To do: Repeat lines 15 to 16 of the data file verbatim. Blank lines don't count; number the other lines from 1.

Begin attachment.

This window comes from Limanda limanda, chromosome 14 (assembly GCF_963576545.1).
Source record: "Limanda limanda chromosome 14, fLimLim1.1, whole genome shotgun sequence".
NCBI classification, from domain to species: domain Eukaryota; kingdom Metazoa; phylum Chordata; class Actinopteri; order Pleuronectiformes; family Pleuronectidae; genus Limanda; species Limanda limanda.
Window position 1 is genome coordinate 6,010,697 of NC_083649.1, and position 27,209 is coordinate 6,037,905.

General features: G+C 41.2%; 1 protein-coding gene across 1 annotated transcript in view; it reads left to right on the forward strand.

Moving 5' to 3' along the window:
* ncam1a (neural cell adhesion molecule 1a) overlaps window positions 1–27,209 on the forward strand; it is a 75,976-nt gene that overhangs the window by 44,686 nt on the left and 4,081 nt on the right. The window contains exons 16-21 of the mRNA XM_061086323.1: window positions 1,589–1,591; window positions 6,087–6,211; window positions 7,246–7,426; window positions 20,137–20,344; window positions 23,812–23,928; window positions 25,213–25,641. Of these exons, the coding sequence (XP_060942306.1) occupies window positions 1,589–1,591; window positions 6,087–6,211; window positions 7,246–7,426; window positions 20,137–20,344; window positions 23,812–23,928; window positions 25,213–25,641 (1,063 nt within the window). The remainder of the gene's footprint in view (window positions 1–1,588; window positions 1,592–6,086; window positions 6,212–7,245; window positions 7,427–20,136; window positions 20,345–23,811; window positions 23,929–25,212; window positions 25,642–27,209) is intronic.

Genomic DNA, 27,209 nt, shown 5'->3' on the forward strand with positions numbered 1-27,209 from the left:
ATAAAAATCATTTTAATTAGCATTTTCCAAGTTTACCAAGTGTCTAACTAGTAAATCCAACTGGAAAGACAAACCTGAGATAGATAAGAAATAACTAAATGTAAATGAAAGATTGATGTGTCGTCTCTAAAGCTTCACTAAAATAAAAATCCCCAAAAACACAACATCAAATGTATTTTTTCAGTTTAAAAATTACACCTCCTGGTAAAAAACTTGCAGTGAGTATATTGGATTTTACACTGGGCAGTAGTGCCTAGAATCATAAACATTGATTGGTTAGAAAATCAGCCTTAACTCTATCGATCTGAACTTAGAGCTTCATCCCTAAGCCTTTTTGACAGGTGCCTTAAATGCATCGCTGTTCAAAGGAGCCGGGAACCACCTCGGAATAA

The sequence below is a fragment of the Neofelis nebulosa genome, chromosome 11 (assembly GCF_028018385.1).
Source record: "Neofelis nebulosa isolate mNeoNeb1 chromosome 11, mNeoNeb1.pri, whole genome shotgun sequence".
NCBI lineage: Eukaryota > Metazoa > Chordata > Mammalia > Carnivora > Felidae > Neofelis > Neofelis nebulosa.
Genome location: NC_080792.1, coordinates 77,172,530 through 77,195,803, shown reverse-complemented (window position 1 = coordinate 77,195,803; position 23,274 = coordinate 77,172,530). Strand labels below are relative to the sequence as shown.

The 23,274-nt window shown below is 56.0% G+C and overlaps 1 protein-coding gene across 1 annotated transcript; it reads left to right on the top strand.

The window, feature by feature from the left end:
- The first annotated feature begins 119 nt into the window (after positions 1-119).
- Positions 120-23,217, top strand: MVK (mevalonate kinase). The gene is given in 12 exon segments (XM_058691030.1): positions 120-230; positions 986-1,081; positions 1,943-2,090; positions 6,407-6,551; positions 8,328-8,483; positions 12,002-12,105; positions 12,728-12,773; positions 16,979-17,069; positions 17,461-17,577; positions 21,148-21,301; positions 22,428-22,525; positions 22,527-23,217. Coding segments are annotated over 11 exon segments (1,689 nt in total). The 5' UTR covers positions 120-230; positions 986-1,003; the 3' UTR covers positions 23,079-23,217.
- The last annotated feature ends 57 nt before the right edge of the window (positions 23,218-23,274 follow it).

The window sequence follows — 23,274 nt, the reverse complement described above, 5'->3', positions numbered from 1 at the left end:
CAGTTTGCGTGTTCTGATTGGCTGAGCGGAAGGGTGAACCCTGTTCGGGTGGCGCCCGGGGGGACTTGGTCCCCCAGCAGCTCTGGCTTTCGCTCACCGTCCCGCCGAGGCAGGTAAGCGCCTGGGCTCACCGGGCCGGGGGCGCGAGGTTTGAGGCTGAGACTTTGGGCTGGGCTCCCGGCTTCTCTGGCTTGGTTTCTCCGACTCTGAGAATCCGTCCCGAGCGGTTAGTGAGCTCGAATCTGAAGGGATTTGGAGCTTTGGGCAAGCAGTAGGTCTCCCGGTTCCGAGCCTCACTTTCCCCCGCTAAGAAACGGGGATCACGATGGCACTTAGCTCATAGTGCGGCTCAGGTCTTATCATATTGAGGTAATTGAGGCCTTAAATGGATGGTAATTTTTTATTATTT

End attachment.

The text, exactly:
The window, feature by feature from the left end:
- The first annotated feature begins 119 nt into the window (after positions 1-119).